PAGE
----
"The Vice President needs all the support she can get."
Since the designation of VP Leni Robredo as the new anti-drug czar, the media has been abuzz with a lot of opinions as to why the VP accepted the appointment. Surprisingly, it is officials from the administration who were more welcoming than many analysts who are downright against it because of the magnitude of the undertaking and her simplistic approach towards the problem. To think that she has not even started to buckle down to work yet.
Maybe these people have very little confidence in the VP. Nonetheless, they should chill a little and give the VP some space. Let us not forget what she said when she announced her acceptance of the job. She said that as far as she is concerned, her primordial consideration is to stop all unjustified killing in the drug war and that if she can save just one life, it would have been all worth it. Since then, there has indeed been no reports of any fatalities in the anti-drug war. This is obviously due to the fact that there has been a pause in police operations since her appointment. Once it resumes, there is no saying what will happen next. In this kind of war, it is too much to ask that no one will die because anything can happen in any police operation more so if it involves illegal drugs. What is important, if I am reading the mind of the VP correctly, is that no one who do not deserve to die should die.
To help accomplish this, a simple procedure could be implemented. Any police personnel involved in any shooting that results in the death of a suspect should be temporarily grounded until cleared in a post operation investigation to ensure that the killing is justifiable. If the shooting is found to be unjustified, then the officer involved should be charged.
This kind of system is not new. It is being done in the United States and other countries and has been found to be effective in ensuring that all legal protocols are followed in the conduct of police operation. The reason why there has been a lot of outcry from critics of the anti-drug war is that many of the so-called “nanlaban” incidents—where suspects were killed because they allegedly resisted—did not undergo post-operation investigation to either clear or charge those involved.
The VP’s activities the last few days have also given us a glimpse of how she intends to pursue her intentions. Briefings are necessary when anyone starts a new job together with meeting with any agency whether local or international involved in illegal drugs for familiarization. Her meeting with people who have law enforcement experience like Senator Ping Lacson may not have been universally accepted but not necessarily a bad idea. What is a bad idea is the invitation of Aaron Aquino, the Director General of PDEA for her to join an anti-drug police operation. What was Aquino thinking? For the VP to gain police experience so that she will get the feel of how it is to be in the field? Her job is to be able to provide leadership and the general direction on how to accomplish the objectives that she has set for herself and not to lead police operations.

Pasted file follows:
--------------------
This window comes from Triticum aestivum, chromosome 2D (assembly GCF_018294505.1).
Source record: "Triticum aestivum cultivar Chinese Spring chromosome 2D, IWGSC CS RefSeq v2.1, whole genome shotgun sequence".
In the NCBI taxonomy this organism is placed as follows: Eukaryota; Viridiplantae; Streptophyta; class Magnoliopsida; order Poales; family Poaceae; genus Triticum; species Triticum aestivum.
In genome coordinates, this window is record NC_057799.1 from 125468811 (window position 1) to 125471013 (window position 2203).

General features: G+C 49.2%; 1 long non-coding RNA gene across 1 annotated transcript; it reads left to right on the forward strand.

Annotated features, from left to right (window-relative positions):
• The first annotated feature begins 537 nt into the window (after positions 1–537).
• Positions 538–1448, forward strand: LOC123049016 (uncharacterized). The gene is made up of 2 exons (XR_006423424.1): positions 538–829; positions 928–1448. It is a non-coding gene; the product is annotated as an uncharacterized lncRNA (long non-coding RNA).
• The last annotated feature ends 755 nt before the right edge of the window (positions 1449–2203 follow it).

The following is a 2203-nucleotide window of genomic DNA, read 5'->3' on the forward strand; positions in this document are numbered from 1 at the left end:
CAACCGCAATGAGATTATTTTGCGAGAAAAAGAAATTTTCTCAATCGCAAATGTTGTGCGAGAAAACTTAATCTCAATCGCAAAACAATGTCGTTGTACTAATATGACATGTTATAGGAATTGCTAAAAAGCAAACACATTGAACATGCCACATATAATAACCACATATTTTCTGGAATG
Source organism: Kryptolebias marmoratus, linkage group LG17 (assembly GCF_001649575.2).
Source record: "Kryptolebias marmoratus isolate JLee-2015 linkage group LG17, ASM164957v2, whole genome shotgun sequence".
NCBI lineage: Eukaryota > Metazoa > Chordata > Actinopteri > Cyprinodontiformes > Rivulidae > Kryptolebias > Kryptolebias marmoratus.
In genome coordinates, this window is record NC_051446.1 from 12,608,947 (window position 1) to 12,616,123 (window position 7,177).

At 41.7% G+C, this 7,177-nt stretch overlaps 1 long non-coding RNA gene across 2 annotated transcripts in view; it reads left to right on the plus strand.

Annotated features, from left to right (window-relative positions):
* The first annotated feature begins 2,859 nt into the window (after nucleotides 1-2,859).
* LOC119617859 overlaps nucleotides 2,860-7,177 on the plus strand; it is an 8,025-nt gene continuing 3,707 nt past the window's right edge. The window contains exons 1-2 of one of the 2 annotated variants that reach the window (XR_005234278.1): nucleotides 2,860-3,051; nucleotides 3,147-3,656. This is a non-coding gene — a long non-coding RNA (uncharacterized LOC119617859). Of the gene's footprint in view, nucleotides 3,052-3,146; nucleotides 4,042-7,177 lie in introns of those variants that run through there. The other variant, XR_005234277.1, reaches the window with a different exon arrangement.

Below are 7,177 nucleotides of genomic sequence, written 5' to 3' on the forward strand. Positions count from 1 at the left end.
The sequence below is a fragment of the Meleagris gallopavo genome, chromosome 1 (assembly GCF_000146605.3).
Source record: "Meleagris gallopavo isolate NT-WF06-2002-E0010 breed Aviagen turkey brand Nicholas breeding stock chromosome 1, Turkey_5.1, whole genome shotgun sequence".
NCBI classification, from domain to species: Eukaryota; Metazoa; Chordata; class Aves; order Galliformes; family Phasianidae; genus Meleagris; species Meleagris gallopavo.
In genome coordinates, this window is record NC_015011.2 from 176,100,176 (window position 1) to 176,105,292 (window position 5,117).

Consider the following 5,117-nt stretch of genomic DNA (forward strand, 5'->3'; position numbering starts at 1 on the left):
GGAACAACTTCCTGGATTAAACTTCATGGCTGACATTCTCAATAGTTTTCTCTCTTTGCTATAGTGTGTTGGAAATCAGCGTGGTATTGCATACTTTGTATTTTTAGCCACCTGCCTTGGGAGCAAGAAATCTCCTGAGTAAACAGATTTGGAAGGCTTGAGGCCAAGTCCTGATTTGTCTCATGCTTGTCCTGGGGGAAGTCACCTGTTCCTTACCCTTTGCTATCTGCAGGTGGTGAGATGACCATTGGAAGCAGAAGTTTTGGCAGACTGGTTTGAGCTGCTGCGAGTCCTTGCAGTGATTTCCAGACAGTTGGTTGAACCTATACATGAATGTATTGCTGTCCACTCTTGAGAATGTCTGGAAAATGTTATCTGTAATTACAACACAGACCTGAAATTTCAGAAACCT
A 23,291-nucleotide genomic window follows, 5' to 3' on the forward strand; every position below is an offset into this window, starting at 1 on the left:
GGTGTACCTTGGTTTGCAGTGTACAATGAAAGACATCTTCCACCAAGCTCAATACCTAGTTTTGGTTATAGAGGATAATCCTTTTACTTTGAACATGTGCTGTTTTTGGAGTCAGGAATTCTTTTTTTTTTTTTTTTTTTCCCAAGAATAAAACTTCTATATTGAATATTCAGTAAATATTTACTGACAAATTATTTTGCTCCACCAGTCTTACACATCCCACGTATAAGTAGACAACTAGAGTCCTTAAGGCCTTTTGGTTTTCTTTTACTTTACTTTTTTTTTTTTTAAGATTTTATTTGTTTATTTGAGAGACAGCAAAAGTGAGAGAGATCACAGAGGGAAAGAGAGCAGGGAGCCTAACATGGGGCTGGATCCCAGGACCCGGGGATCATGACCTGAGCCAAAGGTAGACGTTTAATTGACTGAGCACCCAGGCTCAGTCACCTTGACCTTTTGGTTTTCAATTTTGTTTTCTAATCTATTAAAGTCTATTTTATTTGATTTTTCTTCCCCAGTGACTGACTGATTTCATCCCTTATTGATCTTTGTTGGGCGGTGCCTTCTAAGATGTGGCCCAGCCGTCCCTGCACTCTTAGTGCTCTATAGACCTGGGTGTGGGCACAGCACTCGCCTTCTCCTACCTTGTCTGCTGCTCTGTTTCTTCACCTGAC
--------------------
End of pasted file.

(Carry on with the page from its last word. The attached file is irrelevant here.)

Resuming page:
It is interesting to note also that the Office of the President appears to be willing to give her a wide latitude and support including the scrapping of Oplan Tokhang. She also said that the intensity of the anti-drug war will be as vigorous as before, minus the unjustifiable killing of suspects. In addition, education and rehabilitation which have taken a back seat in the past will be strengthened. One important thing that she announced is the validation of all past collected data like the number of drug users in the country and the exact number of people who have died as a result of the anti-drug campaign, whether justifiable or not. In the past, we simply relied on what President Duterte was saying. No one among his subordinates had the courage to contradict him. Those who did were fired simply for providing figures different from what the President mentioned. This is extremely important because after more than three years and thousands of lives lost, we have to know what has been accomplished which will serve as a bench mark for future operations, data gathering promulgation of new policies. Whatever happens in the succeeding months, we should all wish Vice President Robredo and her team all the best. Let us also hope that her law enforcement arm regardless of their misgivings will give their utmost cooperation in order that the anti-drug campaign will succeed.
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Visitors to Baguio might have noticed the significant reduction of gasoline and diesel prices. It used to be that gas prices in the City were about P5 more than the prices in Rosario, La Union and about P7 or P8 more than Metro Manila prices. Prices now are about three pesos less which is a lot and a welcome relief. Unfortunately, this appears to have no significant effect on public transportation fares and the price of goods. The reduction of gas prices was due to the efforts of the new sheriff in town, Mayor Benjie Magalong. He recently met with the Secretary Alfonso Cusi, the Secretary of Energy to seek his help and in no time at all, the local gas dealers, were forced to reduce their prices. This while only five months in office. It is something that his predecessor failed to do in nine years.